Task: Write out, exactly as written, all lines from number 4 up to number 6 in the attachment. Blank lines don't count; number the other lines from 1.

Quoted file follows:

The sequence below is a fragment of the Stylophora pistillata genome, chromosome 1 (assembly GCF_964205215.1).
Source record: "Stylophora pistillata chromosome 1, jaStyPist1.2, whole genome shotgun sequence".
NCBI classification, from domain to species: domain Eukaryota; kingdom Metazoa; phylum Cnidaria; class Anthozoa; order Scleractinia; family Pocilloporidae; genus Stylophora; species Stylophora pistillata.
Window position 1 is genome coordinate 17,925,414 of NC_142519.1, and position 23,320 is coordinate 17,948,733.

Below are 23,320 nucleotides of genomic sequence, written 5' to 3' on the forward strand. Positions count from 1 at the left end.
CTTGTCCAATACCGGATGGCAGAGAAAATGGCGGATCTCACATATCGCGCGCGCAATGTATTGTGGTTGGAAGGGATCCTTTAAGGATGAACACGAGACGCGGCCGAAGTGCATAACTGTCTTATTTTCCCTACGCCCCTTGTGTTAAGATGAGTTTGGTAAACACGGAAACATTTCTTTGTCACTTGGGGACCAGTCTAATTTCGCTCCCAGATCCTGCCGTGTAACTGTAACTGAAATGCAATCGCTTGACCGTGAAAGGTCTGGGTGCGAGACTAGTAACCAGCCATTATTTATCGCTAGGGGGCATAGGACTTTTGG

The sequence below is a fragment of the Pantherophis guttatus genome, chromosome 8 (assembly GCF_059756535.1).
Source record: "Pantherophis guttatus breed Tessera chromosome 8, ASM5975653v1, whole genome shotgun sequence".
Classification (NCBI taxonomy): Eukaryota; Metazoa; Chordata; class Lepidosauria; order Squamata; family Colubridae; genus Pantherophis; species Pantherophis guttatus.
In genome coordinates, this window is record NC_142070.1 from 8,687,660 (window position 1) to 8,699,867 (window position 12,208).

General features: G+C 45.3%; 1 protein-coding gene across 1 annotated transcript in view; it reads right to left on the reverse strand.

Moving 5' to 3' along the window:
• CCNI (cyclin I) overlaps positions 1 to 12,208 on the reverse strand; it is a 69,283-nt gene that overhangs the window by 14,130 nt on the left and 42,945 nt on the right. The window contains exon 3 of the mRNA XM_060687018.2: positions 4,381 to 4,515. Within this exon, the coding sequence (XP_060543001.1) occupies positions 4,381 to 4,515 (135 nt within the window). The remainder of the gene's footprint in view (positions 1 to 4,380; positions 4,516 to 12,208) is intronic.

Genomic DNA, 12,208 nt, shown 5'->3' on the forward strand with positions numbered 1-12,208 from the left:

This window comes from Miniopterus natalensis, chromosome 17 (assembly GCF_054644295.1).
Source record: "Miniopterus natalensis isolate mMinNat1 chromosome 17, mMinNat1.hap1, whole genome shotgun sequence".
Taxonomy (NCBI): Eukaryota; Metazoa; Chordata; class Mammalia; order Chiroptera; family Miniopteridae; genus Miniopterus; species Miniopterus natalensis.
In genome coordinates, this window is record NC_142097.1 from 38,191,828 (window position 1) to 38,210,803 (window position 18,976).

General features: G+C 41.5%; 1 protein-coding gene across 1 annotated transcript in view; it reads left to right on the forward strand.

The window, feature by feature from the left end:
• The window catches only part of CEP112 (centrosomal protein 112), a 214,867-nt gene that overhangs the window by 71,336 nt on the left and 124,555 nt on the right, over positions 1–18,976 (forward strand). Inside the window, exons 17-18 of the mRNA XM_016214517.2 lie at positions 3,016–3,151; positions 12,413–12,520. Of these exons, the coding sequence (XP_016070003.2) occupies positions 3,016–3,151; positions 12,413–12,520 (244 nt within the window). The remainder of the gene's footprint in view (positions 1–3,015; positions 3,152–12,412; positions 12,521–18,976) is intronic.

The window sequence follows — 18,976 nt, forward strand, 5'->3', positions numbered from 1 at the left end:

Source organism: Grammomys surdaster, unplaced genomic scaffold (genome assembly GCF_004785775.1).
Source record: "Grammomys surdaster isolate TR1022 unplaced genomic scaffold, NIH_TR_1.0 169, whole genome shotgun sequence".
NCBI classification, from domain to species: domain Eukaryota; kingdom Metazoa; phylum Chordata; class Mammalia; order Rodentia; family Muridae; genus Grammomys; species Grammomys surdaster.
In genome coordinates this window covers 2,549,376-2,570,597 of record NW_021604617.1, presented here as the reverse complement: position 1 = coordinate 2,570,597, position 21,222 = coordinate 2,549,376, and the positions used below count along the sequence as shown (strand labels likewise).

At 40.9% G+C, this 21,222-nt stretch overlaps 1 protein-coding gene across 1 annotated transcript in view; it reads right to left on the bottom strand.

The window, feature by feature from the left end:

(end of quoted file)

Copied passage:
Window position 1 is genome coordinate 17,925,414 of NC_142519.1, and position 23,320 is coordinate 17,948,733.

Below are 23,320 nucleotides of genomic sequence, written 5' to 3' on the forward strand. Positions count from 1 at the left end.
CTTGTCCAATACCGGATGGCAGAGAAAATGGCGGATCTCACATATCGCGCGCGCAATGTATTGTGGTTGGAAGGGATCCTTTAAGGATGAACACGAGACGCGGCCGAAGTGCATAACTGTCTTATTTTCCCTACGCCCCTTGTGTTAAGATGAGTTTGGTAAACACGGAAACATTTCTTTGTCACTTGGGGACCAGTCTAATTTCGCTCCCAGATCCTGCCGTGTAACTGTAACTGAAATGCAATCGCTTGACCGTGAAAGGTCTGGGTGCGAGACTAGTAACCAGCCATTATTTATCGCTAGGGGGCATAGGACTTTTGG